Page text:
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The Jewish outlook. (Denver, Colo.) 1903-1913, August 10, 1906, Image 3

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language for daily use, but which for it
were impediments, it begins its true life.
It was not destroyed, but it was liberated
by the Romans. It became a church in
practice, what it had long been in theory,
and in its deepest yearnings.
The recognition that Israel is a Church
is the only one valid condition for its life
among the nations. There is no reason
why it can not assimilate with what is
best in its environment. The Jew is at
home everywhere. The form of assimila
tion alone can he in dispute between re
formers and the neo-Orthodox.
* * ° If you ask the real orthodox,
pious Jew, who prays for the personal
Messiah, why he so prays and what is his
heart's real desire, he will answer that he
prays to bring about the time when he
can better serve God in the Holy Land
than in the sojourn of his exile. But as
long as the Messiah has not appeared
with his miraculous restoration of the an
cient cult, he is willing, provided he is
not molested, to remain in any land
where he is permitted to serve God ac
cording to his conscience. We reform
Jews may differ with him in the interpre
tation of Judaism; we may discard the
belief in the personal Messiah because of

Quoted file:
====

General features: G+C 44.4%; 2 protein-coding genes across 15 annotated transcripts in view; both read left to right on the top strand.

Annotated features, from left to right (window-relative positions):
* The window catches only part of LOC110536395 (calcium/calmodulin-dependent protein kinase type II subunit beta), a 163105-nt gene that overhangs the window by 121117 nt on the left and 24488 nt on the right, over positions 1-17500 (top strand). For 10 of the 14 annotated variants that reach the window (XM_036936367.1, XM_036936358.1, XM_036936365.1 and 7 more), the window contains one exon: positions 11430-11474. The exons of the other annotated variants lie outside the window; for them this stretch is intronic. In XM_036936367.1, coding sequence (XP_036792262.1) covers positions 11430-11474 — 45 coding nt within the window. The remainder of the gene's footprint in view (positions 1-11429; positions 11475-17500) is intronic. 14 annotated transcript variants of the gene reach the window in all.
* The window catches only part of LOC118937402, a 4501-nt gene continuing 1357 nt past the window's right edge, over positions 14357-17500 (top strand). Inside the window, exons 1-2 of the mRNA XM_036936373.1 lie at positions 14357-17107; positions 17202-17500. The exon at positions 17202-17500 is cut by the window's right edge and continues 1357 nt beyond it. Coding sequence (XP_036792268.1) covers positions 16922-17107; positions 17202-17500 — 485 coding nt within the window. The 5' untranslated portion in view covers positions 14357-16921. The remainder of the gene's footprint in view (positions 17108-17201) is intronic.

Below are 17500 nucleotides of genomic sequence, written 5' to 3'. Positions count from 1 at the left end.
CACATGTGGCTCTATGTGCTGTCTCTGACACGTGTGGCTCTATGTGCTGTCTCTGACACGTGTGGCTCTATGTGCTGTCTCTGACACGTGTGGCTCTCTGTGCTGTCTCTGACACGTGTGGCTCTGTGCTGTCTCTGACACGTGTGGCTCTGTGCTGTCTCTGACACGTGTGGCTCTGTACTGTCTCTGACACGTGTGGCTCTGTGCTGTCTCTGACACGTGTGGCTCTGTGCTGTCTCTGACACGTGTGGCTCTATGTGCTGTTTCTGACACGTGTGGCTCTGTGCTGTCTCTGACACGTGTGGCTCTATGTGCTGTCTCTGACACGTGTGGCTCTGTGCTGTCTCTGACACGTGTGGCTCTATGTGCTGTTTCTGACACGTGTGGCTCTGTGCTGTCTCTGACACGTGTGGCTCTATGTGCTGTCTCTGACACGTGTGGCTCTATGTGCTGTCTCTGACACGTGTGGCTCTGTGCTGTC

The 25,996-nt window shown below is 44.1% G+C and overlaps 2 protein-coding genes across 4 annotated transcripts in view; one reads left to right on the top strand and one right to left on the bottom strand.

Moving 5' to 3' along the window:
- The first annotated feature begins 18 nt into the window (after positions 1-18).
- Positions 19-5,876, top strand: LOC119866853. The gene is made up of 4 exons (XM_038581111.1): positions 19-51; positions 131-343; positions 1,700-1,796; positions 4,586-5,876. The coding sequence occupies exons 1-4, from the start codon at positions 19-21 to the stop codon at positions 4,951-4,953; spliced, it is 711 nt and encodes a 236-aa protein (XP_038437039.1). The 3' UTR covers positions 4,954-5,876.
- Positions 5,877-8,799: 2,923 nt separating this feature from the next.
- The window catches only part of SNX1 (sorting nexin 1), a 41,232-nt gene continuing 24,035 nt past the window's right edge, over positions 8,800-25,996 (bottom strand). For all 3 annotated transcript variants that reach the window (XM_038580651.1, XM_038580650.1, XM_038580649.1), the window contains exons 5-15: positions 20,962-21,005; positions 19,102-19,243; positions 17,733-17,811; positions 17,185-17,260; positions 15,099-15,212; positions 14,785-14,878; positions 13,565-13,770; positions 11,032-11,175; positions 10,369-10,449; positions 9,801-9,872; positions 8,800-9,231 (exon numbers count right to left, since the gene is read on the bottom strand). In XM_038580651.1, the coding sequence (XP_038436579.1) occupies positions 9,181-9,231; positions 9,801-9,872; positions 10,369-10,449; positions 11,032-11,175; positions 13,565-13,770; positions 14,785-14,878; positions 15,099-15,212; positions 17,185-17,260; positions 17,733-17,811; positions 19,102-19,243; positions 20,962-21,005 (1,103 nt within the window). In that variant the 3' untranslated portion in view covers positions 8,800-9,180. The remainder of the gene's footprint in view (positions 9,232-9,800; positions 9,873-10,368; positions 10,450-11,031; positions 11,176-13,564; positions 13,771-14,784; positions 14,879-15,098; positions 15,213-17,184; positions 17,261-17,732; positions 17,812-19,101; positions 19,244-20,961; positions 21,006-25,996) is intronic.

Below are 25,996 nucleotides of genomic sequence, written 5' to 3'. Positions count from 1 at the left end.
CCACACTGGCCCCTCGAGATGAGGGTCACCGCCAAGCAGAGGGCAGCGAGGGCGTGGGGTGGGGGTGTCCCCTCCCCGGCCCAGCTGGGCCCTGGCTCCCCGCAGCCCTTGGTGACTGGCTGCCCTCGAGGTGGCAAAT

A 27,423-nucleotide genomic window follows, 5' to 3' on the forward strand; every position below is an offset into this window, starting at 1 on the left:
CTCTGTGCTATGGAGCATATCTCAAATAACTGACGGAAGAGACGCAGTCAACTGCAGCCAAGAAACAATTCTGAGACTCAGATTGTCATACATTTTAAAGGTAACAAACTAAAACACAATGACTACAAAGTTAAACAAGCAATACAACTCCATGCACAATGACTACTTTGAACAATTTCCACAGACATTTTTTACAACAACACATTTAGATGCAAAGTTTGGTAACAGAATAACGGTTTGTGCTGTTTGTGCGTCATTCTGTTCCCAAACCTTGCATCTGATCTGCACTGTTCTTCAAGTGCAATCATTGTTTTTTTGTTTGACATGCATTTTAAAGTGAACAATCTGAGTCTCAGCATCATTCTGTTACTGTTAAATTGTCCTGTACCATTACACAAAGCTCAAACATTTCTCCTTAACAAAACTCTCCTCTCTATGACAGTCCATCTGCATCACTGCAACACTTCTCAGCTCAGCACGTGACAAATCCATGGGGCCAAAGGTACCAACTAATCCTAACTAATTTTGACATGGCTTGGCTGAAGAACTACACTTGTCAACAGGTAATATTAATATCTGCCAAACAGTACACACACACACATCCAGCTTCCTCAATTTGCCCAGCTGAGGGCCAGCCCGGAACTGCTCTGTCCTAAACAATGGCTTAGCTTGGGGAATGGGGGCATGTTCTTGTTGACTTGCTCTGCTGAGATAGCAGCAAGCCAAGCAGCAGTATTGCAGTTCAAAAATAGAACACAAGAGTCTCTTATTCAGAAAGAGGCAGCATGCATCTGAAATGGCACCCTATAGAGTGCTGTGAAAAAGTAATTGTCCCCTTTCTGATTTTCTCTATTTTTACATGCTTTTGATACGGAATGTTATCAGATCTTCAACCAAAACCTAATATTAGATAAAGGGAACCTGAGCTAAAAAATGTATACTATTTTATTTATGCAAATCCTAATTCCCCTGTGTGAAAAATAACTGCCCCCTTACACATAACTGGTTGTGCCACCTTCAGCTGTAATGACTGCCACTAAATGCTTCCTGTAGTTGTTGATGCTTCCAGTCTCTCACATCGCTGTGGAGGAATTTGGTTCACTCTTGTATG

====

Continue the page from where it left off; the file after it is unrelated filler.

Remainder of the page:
its connection with a cluster of other be
liefs which can not thrive in our intel
lectual atmosphere. But Reform and Or
thodox Jews agree in emphasizing relig
ion. 'l'he Orthodox Jew as such has no
secular national aspirations. And it is
therefore no accident that many who
have joined the latest nationalistic move
ment known as Zionism, whose utilitar
ian aspects we are not here discussing,
have very little or no Jewish feeling. In
deed, a striking illustration, that this na
tionalistic. movement is foreign to the
abiding impulses of Jewish history, is
the fact that the two most prominent
leaders in Zionism, men of national rep
utation, have married Christian women
without their being converted, and thus
have shown their readiness to undermine
that spiritual unity of the home which
since Ezra and Nehemiah, has been ac
knowledged as the indispensable safe
guard for the perpetuation of the syna
11. The rabbi is the expounder of Is
rael’s unique literature. If he is to lead
he must never forget his discipleship to
the masters and leaders of the past. lie
is the interpreter of the Bible and all suc
ceeding literature. The whole theory of
Jewish teaching and preaching roots in
this thought, lie must acknowledge that
the creative sources of Jewish genius lie
in the past. The originality of the pres
ent lies in the wisdom to use such past.
AVe are literally scribes as compared with
the wealth of our heritage. It may be
said complacently that we should take
our text from life, not from Bible or mid
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rash. But if this were clone in thor
ough-going fashion, the influence of the
religion of Israel would soon come to an
end. The Bible is for us the immortal ex
pression of Israel’s genius; it is an ever
lasting classic; its work can never be
clone again.
Never in the history of the synagogue
were creeds manufactured in council or
even in committee. An Abraham, a
Moses, an Isaiah, an Ezra, a Ilillel, an